Blane, who was a soloist for Deiss at National Pastoral Musicians meetings, is a co-founder of the NPM Cantor and Choir Director Institutes. She said that she and others relied on the guidance Deiss offered in Spirit and Song of the New Liturgy. There, he outlined the priorities for singing at liturgies. "We used his outline to help people understand how we use song in liturgy—the ministerial function of when to sing, when it is a priority. His outline was the most comprehensive way to understand Music and Catholic Worship and the Constitution on the Sacred Liturgy."
"I think his music will stand the test of time," said Stephen Steinbeiser, liturgist at the Duquesne chapel. Steinbeiser, who collaborated with Deiss at workshops and concerts at Duquesne, described him "as a gentle, humble fellow." Deiss, Steinbeiser said, considered his work part of his service, never accepting a stipend.
He explained, "Lucien really was a scripture scholar. He understood it. He taught it. He loved it really. He had the unique ability to take these wonderful translations of text and wed them to a wonderful melody. As he looked at it, it was his offering to God."
Steinbeiser said that Deiss was particularly delighted when the scriptural meaning of his music was grasped. "He would just have this light in his eye when he saw that someone understood his message. He helped teach the deeper meaning of scripture and how the word of God can lead us to a relationship with God. Joy really is an infallible sign of the Spirit. He just delighted when he saw communities brought to prayer."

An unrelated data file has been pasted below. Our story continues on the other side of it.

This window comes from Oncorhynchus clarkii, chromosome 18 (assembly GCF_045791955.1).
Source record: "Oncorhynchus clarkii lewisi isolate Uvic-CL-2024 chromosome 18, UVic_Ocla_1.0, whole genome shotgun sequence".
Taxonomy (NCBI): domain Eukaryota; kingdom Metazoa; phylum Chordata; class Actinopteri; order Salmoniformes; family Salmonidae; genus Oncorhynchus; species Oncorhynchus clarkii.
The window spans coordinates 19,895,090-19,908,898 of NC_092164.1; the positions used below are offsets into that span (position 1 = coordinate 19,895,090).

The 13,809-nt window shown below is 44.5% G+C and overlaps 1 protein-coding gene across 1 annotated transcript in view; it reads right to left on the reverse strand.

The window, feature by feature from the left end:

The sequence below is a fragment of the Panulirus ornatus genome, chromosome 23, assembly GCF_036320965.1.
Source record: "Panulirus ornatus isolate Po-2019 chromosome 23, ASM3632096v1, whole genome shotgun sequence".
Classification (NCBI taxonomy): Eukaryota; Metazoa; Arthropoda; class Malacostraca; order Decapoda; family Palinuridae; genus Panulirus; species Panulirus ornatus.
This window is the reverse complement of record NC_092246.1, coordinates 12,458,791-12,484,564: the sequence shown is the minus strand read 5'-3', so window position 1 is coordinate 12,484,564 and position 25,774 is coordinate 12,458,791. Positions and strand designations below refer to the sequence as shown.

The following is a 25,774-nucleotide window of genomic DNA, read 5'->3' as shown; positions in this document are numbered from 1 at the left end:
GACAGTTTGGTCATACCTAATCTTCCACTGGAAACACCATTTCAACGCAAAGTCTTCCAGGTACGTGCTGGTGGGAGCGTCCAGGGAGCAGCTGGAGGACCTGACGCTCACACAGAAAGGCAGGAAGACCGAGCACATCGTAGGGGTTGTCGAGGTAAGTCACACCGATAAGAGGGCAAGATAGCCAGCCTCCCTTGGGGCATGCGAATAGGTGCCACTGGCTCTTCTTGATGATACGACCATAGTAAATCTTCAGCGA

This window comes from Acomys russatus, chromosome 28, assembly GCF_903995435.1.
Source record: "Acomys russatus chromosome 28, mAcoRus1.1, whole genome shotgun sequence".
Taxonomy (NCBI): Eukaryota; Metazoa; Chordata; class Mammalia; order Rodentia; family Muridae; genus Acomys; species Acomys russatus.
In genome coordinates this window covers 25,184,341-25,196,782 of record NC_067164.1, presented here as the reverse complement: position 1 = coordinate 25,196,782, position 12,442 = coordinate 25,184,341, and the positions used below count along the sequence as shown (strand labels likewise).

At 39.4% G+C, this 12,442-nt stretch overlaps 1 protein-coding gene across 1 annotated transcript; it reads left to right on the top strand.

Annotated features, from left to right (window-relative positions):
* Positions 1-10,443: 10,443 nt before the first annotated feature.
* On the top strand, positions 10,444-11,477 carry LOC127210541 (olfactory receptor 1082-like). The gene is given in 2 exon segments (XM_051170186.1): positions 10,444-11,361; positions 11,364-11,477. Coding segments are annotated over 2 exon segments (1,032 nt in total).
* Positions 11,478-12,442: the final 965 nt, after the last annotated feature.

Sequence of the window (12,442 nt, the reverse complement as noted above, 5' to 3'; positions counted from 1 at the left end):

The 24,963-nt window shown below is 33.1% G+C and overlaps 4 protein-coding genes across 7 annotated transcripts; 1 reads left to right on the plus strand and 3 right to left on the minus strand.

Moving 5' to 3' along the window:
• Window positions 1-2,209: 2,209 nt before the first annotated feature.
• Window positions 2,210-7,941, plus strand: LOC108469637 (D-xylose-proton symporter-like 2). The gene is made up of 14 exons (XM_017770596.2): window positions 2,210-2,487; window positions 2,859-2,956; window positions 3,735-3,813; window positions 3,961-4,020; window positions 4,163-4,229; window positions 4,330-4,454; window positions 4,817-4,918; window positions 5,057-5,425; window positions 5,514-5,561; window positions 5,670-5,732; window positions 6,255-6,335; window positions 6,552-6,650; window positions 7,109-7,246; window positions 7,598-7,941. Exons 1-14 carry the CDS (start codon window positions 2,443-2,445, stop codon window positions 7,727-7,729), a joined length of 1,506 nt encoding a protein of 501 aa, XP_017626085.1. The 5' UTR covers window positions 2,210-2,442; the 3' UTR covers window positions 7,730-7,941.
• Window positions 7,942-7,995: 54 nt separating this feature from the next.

From Deiss, Father Jan Michael Joncas learned "the importance of studying the biblical and liturgical texts if I was to set them with any degree of intelligence and artistry." When a teenage Joncas proudly showed Deiss a composition, Deiss patiently explained its failings.
Joncas said, "After that meeting, I absolutely devoured every Deiss composition I could get my hands on, wearing out my copy of the volumes of Biblical Hymns and Songs. I was certainly influenced by his pattern of having fairly extensive refrains assigned to congregational singing with more complex verses taken by soloists and/or choir members, and I wrote my share of 'Deiss-styled' hymns before coming under other influences."
Through the years, Deiss continued to amaze Joncas. "I was impressed with how open he was to quite diverse musical realizations of biblical and liturgical texts as long as they both highlighted the message to be proclaimed and authentically represented the culture encountering these texts."
While preparing to teach a course on twentieth and twenty-first century liturgical music, Joncas was "delighted to find that Deiss had been the choirmaster for Jean Langlais's Missa Salve Regina, first sung at Notre Dame in Paris at Christmas Midnight Mass in 1954. I had meant to send him a note for being a true 'pontifex' (bridgebuilder) between developments in pastoral liturgy in the pre-Vatican II era and the explosion of compositional creativity in the post-Vatican II era."
The Rev. Virgil C. Funk, president emeritus of NPM, described the composer and scholar as a person who lived authentically. Responding to an e-mail he wrote, "Keep in mind that Jesus Christ has died for us" ... Fr. Lucien Deiss not only believed those words, but lived them.... 'If you live with the Lord, you shall die with the Lord.' And so he has."